Centers of Excellence and permanent collaboration
Arbeitsgruppe ArchaeoScience im Rahmen des vom Land Rheinland-Pfalz geförderten Exzellenzclusters Geo Cycles
Human Cultures and Earth systems: The meaning of crises in the sociocultural evolution
The work group is part of the Excellence Cluster GeoCycles, sponsored by the federal state of Rhineland-Palatinate.
The interdisciplinary “ArchaeoScience” research group interlinks the approved main focuses in the fields of archaeology, anthropology and geosciences. Excellence in the single fields is concentrated in Mainz at the Johannes Gutenberg University, the Römisch-Germanisches Zentralmuseum and the Mainz College of Applied Sciences e.g. in Archaeology, the analysis of ancient DNA, 14C calibration, analysis of Sr/O-isotopes, palaeoclimatology, geoinformatics and anthropogeomorphology. The single disciplines have already been internationally distinguished. Through the development of the “ArchaeoScience” research group, Mainz will continue to be recognized as an important center for studies on interactions between humans and nature.
The members of the “ArchaeoScience”research group analyze the impacts of past crises and catastrophes on human communities. In the past, crises were as different as they are today – they represent an integral part of life on earth. As turning points in the development of culture and the environment, crises and catastrophes are fundamental elements in the environment as well as in human history. To an increasing degree, human development was advanced by the necessity to adapt to anthropogenetic crises in the environment. Crises are followed by phases of intensive innovations: various strategies for crisis management are developed, some of which work effectively and long-term. The work of interdisciplinary research groups will concentrate on three different turning points in the human history:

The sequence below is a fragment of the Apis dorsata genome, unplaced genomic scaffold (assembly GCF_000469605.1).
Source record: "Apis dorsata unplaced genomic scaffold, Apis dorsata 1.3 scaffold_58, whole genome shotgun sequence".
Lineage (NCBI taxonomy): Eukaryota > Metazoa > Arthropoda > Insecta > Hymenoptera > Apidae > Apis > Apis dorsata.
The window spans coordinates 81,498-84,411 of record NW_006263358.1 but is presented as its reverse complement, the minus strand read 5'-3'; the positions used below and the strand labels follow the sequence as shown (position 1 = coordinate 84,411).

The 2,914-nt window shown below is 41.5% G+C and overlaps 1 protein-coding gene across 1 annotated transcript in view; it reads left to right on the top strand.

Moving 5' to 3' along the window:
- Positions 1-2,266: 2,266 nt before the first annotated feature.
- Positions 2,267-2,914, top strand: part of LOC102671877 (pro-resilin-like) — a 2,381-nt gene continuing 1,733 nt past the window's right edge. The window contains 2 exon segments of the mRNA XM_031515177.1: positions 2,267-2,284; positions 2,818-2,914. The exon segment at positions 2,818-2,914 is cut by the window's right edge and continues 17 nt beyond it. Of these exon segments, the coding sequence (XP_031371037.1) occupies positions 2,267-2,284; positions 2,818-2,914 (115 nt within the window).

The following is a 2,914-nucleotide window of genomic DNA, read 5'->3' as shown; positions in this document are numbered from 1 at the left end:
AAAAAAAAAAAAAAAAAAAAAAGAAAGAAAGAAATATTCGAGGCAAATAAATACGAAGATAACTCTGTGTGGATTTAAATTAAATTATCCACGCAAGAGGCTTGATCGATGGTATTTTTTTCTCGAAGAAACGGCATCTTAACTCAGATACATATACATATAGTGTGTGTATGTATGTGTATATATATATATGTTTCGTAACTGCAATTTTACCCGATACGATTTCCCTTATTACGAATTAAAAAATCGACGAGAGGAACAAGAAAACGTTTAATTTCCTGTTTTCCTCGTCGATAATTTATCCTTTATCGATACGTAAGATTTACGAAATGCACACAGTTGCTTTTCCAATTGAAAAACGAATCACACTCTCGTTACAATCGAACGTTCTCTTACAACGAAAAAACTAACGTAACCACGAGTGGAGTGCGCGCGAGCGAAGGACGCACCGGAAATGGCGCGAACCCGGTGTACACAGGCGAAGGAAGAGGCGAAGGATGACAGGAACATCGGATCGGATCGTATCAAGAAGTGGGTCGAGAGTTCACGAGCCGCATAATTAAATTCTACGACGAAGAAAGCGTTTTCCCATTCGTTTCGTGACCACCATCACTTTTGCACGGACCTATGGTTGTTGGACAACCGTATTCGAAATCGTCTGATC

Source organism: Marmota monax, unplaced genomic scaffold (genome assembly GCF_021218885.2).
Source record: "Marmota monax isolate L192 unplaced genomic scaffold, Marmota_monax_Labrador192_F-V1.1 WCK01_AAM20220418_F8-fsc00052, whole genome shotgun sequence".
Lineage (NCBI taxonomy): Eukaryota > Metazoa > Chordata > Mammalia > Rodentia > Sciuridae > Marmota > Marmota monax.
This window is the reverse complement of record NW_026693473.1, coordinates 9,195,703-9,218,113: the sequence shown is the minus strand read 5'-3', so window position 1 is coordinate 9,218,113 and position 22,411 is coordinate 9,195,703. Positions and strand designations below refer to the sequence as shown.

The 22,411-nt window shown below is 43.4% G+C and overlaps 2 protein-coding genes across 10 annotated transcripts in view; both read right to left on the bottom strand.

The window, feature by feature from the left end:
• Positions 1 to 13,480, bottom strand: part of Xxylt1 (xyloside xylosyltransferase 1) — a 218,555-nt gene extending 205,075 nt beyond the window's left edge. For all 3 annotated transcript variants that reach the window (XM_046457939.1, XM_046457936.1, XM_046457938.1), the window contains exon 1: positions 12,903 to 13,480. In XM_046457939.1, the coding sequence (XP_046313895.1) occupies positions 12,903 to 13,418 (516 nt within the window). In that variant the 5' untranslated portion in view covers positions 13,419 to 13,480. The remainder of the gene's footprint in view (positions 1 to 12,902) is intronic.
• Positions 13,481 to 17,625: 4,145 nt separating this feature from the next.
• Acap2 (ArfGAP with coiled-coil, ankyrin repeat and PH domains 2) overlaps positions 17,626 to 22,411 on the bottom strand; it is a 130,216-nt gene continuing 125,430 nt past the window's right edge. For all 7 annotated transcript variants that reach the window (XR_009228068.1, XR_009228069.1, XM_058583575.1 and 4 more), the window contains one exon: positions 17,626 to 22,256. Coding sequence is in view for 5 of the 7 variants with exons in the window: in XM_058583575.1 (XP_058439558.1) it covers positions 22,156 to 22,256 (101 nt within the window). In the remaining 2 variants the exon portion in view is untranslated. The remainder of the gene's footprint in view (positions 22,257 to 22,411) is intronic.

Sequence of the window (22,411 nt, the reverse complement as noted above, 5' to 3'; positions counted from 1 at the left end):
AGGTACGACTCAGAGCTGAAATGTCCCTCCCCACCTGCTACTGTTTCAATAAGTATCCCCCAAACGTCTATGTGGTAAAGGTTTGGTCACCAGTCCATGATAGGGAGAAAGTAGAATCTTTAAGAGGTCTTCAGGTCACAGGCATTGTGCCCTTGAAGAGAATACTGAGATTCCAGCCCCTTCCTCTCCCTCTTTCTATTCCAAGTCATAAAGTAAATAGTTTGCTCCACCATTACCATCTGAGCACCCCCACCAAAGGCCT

1) Extreme changes of environmental conditions between 40.000 and 10.000 years B.C.: Adaption or Extinction. This project will examine changes in the environmental conditions – from arctic deserts to dense deciduous forest – which, since the advent of modern man in Europe about 40,000 years ago, have taken place. One of the most important elements within this project is the compilaton of a new database with new 14C data from western Eurasia. This data will be important for a number of disciplines like archaeology, palaeogenetics, palaeontology and palaeobotany.
2) The beginning of the production of food in the early Holocene and the crisis of the first agrarian cultures (8000-4000 BC). During the Holocene, a culture of sedentary farmers emerged. This settlement was connected with changes in social organisation. The new way of life comprised new risks: excess of population, the necessity of storing and protecting food, a growing dependence on climate conditions. One main study will focus on the mechanism of adaption on the new way of life: models of the migration and amalgamation of populations on the basis of a DNA- and Sr-Isotopes analyses. A second exploratory study will concentrate on the collapse of the first agrarian cultures and the evidence of violence and warfare, possibly in connection with a climate change.
3) Climate Change and Migration during the Iron Age (1200-400 BC). After the adaption of a new technology based on the processing of iron, Europe and the Middle East were hit by crises of a decrease in population and migration. The reasons for this can only be established by modern interdisciplinary research. The main scientific focus will concentrate on the celtici migration of about 400 BC and its possible connection with climate deterioration.